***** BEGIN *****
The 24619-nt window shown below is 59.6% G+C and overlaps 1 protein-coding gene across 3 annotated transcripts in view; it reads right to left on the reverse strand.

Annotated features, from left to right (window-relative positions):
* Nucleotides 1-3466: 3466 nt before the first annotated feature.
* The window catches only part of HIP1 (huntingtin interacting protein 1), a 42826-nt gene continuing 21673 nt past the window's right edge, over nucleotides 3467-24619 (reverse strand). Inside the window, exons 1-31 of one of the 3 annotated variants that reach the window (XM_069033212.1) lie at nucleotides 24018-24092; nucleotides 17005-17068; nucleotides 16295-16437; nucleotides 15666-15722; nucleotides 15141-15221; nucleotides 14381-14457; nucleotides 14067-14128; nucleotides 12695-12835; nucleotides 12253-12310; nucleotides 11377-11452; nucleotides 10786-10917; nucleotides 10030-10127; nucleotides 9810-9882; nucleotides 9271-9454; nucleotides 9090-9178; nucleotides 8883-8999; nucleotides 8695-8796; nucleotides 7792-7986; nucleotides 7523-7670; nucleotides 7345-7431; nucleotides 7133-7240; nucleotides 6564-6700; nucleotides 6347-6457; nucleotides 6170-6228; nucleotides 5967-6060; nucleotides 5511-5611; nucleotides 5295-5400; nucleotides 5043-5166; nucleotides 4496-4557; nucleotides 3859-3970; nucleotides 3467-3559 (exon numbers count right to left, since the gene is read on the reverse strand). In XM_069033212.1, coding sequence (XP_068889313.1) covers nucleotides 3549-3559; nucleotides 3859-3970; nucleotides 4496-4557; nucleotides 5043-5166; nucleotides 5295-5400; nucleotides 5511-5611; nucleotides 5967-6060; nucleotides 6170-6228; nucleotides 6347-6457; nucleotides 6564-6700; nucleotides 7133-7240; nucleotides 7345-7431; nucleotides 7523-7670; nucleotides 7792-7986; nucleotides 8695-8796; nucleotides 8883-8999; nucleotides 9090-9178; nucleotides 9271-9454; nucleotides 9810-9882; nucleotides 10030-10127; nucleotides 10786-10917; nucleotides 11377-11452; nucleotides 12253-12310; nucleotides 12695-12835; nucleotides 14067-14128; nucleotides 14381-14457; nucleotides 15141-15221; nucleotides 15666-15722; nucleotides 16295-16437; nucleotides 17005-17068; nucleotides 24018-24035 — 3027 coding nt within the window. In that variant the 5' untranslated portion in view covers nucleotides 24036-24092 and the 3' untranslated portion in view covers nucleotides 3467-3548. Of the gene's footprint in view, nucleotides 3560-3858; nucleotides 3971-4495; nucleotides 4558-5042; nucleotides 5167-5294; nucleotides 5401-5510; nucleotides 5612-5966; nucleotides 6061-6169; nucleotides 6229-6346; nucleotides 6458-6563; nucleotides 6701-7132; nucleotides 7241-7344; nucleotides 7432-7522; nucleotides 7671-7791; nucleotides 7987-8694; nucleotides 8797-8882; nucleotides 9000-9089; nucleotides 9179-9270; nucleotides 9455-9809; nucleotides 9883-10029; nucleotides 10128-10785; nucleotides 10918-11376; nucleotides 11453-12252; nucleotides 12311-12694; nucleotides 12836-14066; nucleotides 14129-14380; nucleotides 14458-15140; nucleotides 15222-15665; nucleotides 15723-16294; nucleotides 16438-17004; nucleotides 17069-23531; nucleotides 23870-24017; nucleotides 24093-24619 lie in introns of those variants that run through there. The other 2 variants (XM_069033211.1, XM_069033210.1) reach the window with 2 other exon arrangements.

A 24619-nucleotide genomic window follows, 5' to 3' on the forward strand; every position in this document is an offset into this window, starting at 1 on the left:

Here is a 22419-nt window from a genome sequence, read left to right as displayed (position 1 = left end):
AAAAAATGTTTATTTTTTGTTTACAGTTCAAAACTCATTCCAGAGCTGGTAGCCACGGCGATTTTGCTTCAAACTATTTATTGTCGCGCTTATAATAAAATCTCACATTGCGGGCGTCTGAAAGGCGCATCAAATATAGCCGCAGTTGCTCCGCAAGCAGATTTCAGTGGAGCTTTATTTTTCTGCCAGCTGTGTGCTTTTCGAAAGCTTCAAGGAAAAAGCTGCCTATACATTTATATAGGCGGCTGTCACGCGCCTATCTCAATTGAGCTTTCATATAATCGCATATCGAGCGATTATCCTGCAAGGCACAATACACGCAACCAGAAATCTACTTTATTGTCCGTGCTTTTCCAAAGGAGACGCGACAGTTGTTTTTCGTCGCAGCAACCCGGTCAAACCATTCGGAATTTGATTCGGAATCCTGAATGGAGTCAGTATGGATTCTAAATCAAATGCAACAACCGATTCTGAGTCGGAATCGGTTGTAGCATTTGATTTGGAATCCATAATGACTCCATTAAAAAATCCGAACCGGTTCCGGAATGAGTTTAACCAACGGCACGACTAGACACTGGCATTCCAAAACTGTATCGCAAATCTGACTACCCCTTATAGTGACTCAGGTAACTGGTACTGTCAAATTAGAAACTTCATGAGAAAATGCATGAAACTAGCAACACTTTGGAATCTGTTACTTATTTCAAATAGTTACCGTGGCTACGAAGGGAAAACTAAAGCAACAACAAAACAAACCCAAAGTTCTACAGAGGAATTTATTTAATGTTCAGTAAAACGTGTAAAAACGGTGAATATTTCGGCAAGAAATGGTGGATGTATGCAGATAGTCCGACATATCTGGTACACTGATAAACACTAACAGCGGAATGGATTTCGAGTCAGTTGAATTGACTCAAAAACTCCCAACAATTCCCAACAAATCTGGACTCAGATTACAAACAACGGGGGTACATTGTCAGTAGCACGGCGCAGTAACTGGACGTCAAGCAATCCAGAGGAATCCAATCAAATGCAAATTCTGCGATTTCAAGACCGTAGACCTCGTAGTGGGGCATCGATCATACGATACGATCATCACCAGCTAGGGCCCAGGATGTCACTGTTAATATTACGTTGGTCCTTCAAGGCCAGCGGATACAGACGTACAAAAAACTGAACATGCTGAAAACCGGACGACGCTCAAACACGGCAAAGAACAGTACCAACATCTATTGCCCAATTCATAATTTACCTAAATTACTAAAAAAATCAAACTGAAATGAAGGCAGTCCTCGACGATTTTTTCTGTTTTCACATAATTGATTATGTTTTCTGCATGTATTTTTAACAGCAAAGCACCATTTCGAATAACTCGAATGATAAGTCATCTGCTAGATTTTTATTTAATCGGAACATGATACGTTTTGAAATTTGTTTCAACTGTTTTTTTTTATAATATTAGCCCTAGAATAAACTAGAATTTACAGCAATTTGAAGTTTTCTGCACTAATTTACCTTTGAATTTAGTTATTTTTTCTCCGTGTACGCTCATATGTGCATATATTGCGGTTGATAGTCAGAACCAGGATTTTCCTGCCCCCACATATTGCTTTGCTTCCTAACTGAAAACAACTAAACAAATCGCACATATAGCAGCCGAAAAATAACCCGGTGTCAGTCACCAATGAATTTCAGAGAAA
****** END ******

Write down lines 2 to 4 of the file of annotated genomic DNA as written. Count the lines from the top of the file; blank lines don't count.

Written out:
Annotated features, from left to right (window-relative positions):
* Nucleotides 1-3466: 3466 nt before the first annotated feature.
* The window catches only part of HIP1 (huntingtin interacting protein 1), a 42826-nt gene continuing 21673 nt past the window's right edge, over nucleotides 3467-24619 (reverse strand). Inside the window, exons 1-31 of one of the 3 annotated variants that reach the window (XM_069033212.1) lie at nucleotides 24018-24092; nucleotides 17005-17068; nucleotides 16295-16437; nucleotides 15666-15722; nucleotides 15141-15221; nucleotides 14381-14457; nucleotides 14067-14128; nucleotides 12695-12835; nucleotides 12253-12310; nucleotides 11377-11452; nucleotides 10786-10917; nucleotides 10030-10127; nucleotides 9810-9882; nucleotides 9271-9454; nucleotides 9090-9178; nucleotides 8883-8999; nucleotides 8695-8796; nucleotides 7792-7986; nucleotides 7523-7670; nucleotides 7345-7431; nucleotides 7133-7240; nucleotides 6564-6700; nucleotides 6347-6457; nucleotides 6170-6228; nucleotides 5967-6060; nucleotides 5511-5611; nucleotides 5295-5400; nucleotides 5043-5166; nucleotides 4496-4557; nucleotides 3859-3970; nucleotides 3467-3559 (exon numbers count right to left, since the gene is read on the reverse strand). In XM_069033212.1, coding sequence (XP_068889313.1) covers nucleotides 3549-3559; nucleotides 3859-3970; nucleotides 4496-4557; nucleotides 5043-5166; nucleotides 5295-5400; nucleotides 5511-5611; nucleotides 5967-6060; nucleotides 6170-6228; nucleotides 6347-6457; nucleotides 6564-6700; nucleotides 7133-7240; nucleotides 7345-7431; nucleotides 7523-7670; nucleotides 7792-7986; nucleotides 8695-8796; nucleotides 8883-8999; nucleotides 9090-9178; nucleotides 9271-9454; nucleotides 9810-9882; nucleotides 10030-10127; nucleotides 10786-10917; nucleotides 11377-11452; nucleotides 12253-12310; nucleotides 12695-12835; nucleotides 14067-14128; nucleotides 14381-14457; nucleotides 15141-15221; nucleotides 15666-15722; nucleotides 16295-16437; nucleotides 17005-17068; nucleotides 24018-24035 — 3027 coding nt within the window. In that variant the 5' untranslated portion in view covers nucleotides 24036-24092 and the 3' untranslated portion in view covers nucleotides 3467-3548. Of the gene's footprint in view, nucleotides 3560-3858; nucleotides 3971-4495; nucleotides 4558-5042; nucleotides 5167-5294; nucleotides 5401-5510; nucleotides 5612-5966; nucleotides 6061-6169; nucleotides 6229-6346; nucleotides 6458-6563; nucleotides 6701-7132; nucleotides 7241-7344; nucleotides 7432-7522; nucleotides 7671-7791; nucleotides 7987-8694; nucleotides 8797-8882; nucleotides 9000-9089; nucleotides 9179-9270; nucleotides 9455-9809; nucleotides 9883-10029; nucleotides 10128-10785; nucleotides 10918-11376; nucleotides 11453-12252; nucleotides 12311-12694; nucleotides 12836-14066; nucleotides 14129-14380; nucleotides 14458-15140; nucleotides 15222-15665; nucleotides 15723-16294; nucleotides 16438-17004; nucleotides 17069-23531; nucleotides 23870-24017; nucleotides 24093-24619 lie in introns of those variants that run through there. The other 2 variants (XM_069033211.1, XM_069033210.1) reach the window with 2 other exon arrangements.